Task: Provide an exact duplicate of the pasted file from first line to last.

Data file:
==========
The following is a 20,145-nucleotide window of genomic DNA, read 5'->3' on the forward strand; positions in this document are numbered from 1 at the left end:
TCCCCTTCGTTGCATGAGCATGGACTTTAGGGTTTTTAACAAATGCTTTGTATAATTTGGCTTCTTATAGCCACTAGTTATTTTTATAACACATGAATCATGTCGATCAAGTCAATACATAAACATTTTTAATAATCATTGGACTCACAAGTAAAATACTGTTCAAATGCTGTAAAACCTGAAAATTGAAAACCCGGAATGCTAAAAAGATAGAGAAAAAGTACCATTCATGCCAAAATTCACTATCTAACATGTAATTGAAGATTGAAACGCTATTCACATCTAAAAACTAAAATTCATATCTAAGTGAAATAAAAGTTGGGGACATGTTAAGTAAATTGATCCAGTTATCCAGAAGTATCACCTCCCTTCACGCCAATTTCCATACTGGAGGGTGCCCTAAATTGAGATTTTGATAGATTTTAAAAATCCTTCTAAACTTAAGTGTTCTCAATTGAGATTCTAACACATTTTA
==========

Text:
The following is a 20,145-nucleotide window of genomic DNA, read 5'->3' on the forward strand; positions in this document are numbered from 1 at the left end:
TCCCCTTCGTTGCATGAGCATGGACTTTAGGGTTTTTAACAAATGCTTTGTATAATTTGGCTTCTTATAGCCACTAGTTATTTTTATAACACATGAATCATGTCGATCAAGTCAATACATAAACATTTTTAATAATCATTGGACTCACAAGTAAAATACTGTTCAAATGCTGTAAAACCTGAAAATTGAAAACCCGGAATGCTAAAAAGATAGAGAAAAAGTACCATTCATGCCAAAATTCACTATCTAACATGTAATTGAAGATTGAAACGCTATTCACATCTAAAAACTAAAATTCATATCTAAGTGAAATAAAAGTTGGGGACATGTTAAGTAAATTGATCCAGTTATCCAGAAGTATCACCTCCCTTCACGCCAATTTCCATACTGGAGGGTGCCCTAAATTGAGATTTTGATAGATTTTAAAAATCCTTCTAAACTTAAGTGTTCTCAATTGAGATTCTAACACATTTTA